Ask anyone what a farmer does, and the answer is usually quite simple; we grow food. Filling people’s plates three times a day (or more) is what farmers are famous for – by Molly Biddell

However, as the world faces the looming triple threat of the climate, biodiversity and health crises, there is a growing realisation that land is important for providing more than just calories.

Farmers are responsible for managing 70% of the UK’s land. We have the potential to manage that land in a way that enhances biodiversity, absorbs carbon, reduces air and water pollution, generates renewable energy, mitigates the impacts of a changing climate, creates beautiful spaces for people to enjoy and sustainably produces nutritious food. The rural sector can deliver nature-based solutions to fix many of the problems the world is currently facing. That’s why I love it and why it is the most exciting and hopeful area to be working in today.

I have been lucky enough to grow up on a diversified family-run farming business in the southeast of England. Since my teens I have spent winters helping calf cows and summers picking hops for beer. I studied geography at university, and career advisors encouraged me to think about law or consultancy, definitely not farming. However, this was 2017 and I happened to write my dissertation on the impact of Brexit on UK farmers and then, after a stint of farming in Australia, landed in a job in rural policy research. It was a lucky case of right job, right time, as natural capital markets were starting to emerge, and I was flung straight into trying to work out what this meant for the rural sector.  I now work for one of the UK’s pioneering rewilding experiments, Knepp Estate in Sussex, whilst also working part time for our family farming business. I spend most of my time thinking about nature-based solutions and how food production and ecological restoration can, does, and must unite.

Of course, land, the earth, mother nature, has been providing us with nature-based solutions for time immemorial, so why are we only just getting to grips with their importance? It’s because the western capitalist system that we find ourselves in hasn’t historically been great at valuing nature and the ecosystem services we rely upon. Nature has been seen as an endless treasure chest from which society can loot, and it is only now that we are on the brink of environmental crises that we realise just how much we need it.

So, new policy and natural capital markets are starting to create the business case for restoring habitats, wildlife, watercourses and soils. This is incentivising farmers to increase and invest in the environmental resilience of their enterprises and the wider landscape. The business of land management is no longer just about tonnes of wheat or litres of milk, it’s also about numbers of birds, health of bees, tonnes of carbon, litres of clean water, kilometres of footpath, the list goes on.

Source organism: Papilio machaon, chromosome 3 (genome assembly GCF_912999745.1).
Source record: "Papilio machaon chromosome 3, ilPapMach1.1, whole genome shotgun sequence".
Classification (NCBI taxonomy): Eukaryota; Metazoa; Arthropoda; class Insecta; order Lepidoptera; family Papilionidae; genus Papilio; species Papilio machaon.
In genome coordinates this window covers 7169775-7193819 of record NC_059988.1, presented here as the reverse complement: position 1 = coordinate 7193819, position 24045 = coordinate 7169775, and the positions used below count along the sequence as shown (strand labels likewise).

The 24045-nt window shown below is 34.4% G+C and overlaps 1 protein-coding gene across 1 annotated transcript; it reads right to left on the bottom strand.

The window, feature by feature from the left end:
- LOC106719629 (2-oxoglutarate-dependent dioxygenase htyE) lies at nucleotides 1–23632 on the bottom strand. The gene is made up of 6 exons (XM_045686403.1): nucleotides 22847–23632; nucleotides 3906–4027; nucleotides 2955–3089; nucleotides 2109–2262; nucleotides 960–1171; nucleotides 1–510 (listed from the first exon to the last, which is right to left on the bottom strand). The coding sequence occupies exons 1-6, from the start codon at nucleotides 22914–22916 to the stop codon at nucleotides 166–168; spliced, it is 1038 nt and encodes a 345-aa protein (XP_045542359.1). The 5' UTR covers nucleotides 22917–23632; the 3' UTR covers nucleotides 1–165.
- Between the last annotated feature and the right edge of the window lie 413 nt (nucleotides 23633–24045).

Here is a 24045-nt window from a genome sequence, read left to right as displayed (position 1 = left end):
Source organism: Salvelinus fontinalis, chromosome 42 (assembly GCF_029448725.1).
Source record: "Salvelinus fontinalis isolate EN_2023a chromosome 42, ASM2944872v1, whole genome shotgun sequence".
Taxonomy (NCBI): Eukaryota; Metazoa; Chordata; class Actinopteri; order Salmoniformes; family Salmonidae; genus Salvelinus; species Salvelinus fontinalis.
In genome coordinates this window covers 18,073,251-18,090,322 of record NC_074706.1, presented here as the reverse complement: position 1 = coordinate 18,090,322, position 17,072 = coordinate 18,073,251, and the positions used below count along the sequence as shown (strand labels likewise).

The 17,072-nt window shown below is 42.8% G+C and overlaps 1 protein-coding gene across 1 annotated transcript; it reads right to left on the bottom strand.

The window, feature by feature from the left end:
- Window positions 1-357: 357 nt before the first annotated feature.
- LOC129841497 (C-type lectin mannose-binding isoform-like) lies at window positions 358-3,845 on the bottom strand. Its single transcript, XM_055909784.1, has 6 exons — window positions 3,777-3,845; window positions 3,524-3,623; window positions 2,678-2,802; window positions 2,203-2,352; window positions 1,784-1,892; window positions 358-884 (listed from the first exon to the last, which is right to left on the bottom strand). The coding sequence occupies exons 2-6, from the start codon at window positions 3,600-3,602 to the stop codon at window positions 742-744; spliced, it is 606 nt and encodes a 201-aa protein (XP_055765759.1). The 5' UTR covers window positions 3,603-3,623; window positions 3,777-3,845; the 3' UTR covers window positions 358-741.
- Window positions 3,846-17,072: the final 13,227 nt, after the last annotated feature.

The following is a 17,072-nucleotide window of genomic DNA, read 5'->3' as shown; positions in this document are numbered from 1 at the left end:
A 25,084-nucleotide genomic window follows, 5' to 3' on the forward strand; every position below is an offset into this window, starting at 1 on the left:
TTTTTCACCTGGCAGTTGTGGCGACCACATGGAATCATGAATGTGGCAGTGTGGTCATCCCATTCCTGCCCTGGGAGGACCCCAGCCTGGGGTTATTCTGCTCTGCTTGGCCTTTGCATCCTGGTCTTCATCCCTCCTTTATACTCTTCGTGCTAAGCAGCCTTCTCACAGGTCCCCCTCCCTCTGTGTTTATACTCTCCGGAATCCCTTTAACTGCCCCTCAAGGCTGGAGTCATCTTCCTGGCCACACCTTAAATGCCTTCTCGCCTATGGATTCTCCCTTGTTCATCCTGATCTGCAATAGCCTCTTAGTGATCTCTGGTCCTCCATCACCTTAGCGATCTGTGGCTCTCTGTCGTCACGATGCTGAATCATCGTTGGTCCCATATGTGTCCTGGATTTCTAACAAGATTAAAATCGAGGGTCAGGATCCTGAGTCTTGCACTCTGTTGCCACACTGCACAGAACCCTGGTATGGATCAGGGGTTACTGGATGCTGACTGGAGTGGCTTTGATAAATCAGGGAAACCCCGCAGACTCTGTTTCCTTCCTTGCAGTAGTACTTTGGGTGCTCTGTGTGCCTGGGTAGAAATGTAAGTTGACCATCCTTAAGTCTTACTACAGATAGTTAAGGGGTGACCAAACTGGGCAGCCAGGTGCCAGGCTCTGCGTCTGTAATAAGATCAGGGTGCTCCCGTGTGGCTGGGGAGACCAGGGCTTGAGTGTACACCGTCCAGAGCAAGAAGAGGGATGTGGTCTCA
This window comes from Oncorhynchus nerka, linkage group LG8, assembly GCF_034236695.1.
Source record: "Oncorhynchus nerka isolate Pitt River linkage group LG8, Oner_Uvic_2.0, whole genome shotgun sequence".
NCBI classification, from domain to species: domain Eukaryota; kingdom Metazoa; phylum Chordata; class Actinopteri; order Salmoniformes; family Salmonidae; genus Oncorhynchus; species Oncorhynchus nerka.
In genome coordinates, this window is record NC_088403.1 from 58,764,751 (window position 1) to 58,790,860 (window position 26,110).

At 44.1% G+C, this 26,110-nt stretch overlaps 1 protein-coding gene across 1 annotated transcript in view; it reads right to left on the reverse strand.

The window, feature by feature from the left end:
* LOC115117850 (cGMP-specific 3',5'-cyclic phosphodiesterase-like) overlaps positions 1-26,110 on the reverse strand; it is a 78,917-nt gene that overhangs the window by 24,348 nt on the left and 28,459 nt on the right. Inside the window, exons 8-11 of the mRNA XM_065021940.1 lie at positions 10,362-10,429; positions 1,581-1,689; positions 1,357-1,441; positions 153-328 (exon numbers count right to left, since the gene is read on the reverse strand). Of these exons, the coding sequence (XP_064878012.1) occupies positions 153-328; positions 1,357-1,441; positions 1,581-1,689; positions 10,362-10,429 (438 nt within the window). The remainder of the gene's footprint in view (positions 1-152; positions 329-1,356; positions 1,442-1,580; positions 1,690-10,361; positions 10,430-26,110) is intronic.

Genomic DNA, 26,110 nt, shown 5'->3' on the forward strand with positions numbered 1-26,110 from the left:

And that’s why it’s so exciting. There are so many opportunities to deliver value in all its forms across the rural landscape. However, it’s not going to be easy. We are dealing with some of the most complex problems and pressures we’ve ever had to face. To create effective solutions, we need new ideas and new skills. We need data and technology more than ever. Restoring ecosystems requires maps, models, measurements, and monitoring. All of which can be sped up and scaled using new skills and tech. We also need a greater diversity of thinkers. I hope that the farming jobs of 2034 will include professional drone flyers, digital twin creators, soil data scientists, ecosystem service brokers, environmental credit raters, nutritional analysts, vertical growers and AI engineers to name a few.

Farming may be society’s oldest profession, but right now it is more relevant than ever before. How we use the land we live on is our greatest threat and our greatest opportunity. Being a farmer involves not only creating calories, we are also stewards of landscapes, facilitators of communities and custodians of ecosystems. I’m not sure whether the beautifully simple word of farmer is big enough to incorporate all of this. That is why I like to introduce myself as an eco-anxious farming feminist, ready to get stuck into it all.
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